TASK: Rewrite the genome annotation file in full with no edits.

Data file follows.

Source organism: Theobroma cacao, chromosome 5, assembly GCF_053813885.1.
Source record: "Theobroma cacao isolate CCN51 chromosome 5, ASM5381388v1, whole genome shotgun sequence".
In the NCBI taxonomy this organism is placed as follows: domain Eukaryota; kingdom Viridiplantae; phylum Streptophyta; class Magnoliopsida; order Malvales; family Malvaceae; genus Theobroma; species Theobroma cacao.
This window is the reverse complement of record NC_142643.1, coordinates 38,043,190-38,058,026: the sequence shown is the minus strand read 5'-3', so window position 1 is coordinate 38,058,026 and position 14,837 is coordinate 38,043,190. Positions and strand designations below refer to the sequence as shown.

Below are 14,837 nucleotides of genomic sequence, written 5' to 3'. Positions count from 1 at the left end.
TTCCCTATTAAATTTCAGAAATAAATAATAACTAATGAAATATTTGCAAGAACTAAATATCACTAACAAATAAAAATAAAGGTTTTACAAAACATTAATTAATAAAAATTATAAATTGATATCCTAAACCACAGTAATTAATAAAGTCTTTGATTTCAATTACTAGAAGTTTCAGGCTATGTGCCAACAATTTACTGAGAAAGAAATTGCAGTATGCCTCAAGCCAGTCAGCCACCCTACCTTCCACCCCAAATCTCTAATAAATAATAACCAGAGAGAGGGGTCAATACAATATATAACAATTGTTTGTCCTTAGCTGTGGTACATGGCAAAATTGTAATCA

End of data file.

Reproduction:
Source organism: Theobroma cacao, chromosome 5, assembly GCF_053813885.1.
Source record: "Theobroma cacao isolate CCN51 chromosome 5, ASM5381388v1, whole genome shotgun sequence".
In the NCBI taxonomy this organism is placed as follows: domain Eukaryota; kingdom Viridiplantae; phylum Streptophyta; class Magnoliopsida; order Malvales; family Malvaceae; genus Theobroma; species Theobroma cacao.
This window is the reverse complement of record NC_142643.1, coordinates 38,043,190-38,058,026: the sequence shown is the minus strand read 5'-3', so window position 1 is coordinate 38,058,026 and position 14,837 is coordinate 38,043,190. Positions and strand designations below refer to the sequence as shown.

Below are 14,837 nucleotides of genomic sequence, written 5' to 3'. Positions count from 1 at the left end.
TTCCCTATTAAATTTCAGAAATAAATAATAACTAATGAAATATTTGCAAGAACTAAATATCACTAACAAATAAAAATAAAGGTTTTACAAAACATTAATTAATAAAAATTATAAATTGATATCCTAAACCACAGTAATTAATAAAGTCTTTGATTTCAATTACTAGAAGTTTCAGGCTATGTGCCAACAATTTACTGAGAAAGAAATTGCAGTATGCCTCAAGCCAGTCAGCCACCCTACCTTCCACCCCAAATCTCTAATAAATAATAACCAGAGAGAGGGGTCAATACAATATATAACAATTGTTTGTCCTTAGCTGTGGTACATGGCAAAATTGTAATCA